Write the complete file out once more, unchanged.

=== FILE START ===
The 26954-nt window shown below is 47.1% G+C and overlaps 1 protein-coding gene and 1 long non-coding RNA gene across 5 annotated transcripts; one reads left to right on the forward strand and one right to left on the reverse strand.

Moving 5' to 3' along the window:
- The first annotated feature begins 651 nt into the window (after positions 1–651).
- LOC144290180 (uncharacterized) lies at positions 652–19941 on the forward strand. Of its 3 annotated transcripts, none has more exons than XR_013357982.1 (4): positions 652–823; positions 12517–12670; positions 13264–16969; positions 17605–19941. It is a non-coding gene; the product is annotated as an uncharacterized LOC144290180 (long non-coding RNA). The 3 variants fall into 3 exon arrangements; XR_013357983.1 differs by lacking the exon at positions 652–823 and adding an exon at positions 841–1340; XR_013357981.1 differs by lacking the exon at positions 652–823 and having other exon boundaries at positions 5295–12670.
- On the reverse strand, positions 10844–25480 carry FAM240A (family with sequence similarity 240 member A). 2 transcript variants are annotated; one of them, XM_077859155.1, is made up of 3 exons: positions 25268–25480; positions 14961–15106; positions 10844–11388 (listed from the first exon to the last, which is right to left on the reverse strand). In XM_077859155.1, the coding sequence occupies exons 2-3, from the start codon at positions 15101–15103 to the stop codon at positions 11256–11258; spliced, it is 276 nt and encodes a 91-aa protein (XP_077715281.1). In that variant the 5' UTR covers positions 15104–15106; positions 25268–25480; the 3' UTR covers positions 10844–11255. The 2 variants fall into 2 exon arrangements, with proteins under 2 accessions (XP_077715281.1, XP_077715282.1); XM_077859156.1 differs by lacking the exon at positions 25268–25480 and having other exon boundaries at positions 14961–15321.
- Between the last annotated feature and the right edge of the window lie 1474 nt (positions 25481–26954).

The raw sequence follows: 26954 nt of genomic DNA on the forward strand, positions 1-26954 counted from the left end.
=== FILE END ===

The 26954-nt window shown below is 47.1% G+C and overlaps 1 protein-coding gene and 1 long non-coding RNA gene across 5 annotated transcripts; one reads left to right on the forward strand and one right to left on the reverse strand.

Moving 5' to 3' along the window:
- The first annotated feature begins 651 nt into the window (after positions 1–651).
- LOC144290180 (uncharacterized) lies at positions 652–19941 on the forward strand. Of its 3 annotated transcripts, none has more exons than XR_013357982.1 (4): positions 652–823; positions 12517–12670; positions 13264–16969; positions 17605–19941. It is a non-coding gene; the product is annotated as an uncharacterized LOC144290180 (long non-coding RNA). The 3 variants fall into 3 exon arrangements; XR_013357983.1 differs by lacking the exon at positions 652–823 and adding an exon at positions 841–1340; XR_013357981.1 differs by lacking the exon at positions 652–823 and having other exon boundaries at positions 5295–12670.
- On the reverse strand, positions 10844–25480 carry FAM240A (family with sequence similarity 240 member A). 2 transcript variants are annotated; one of them, XM_077859155.1, is made up of 3 exons: positions 25268–25480; positions 14961–15106; positions 10844–11388 (listed from the first exon to the last, which is right to left on the reverse strand). In XM_077859155.1, the coding sequence occupies exons 2-3, from the start codon at positions 15101–15103 to the stop codon at positions 11256–11258; spliced, it is 276 nt and encodes a 91-aa protein (XP_077715281.1). In that variant the 5' UTR covers positions 15104–15106; positions 25268–25480; the 3' UTR covers positions 10844–11255. The 2 variants fall into 2 exon arrangements, with proteins under 2 accessions (XP_077715281.1, XP_077715282.1); XM_077859156.1 differs by lacking the exon at positions 25268–25480 and having other exon boundaries at positions 14961–15321.
- Between the last annotated feature and the right edge of the window lie 1474 nt (positions 25481–26954).

The raw sequence follows: 26954 nt of genomic DNA on the forward strand, positions 1-26954 counted from the left end.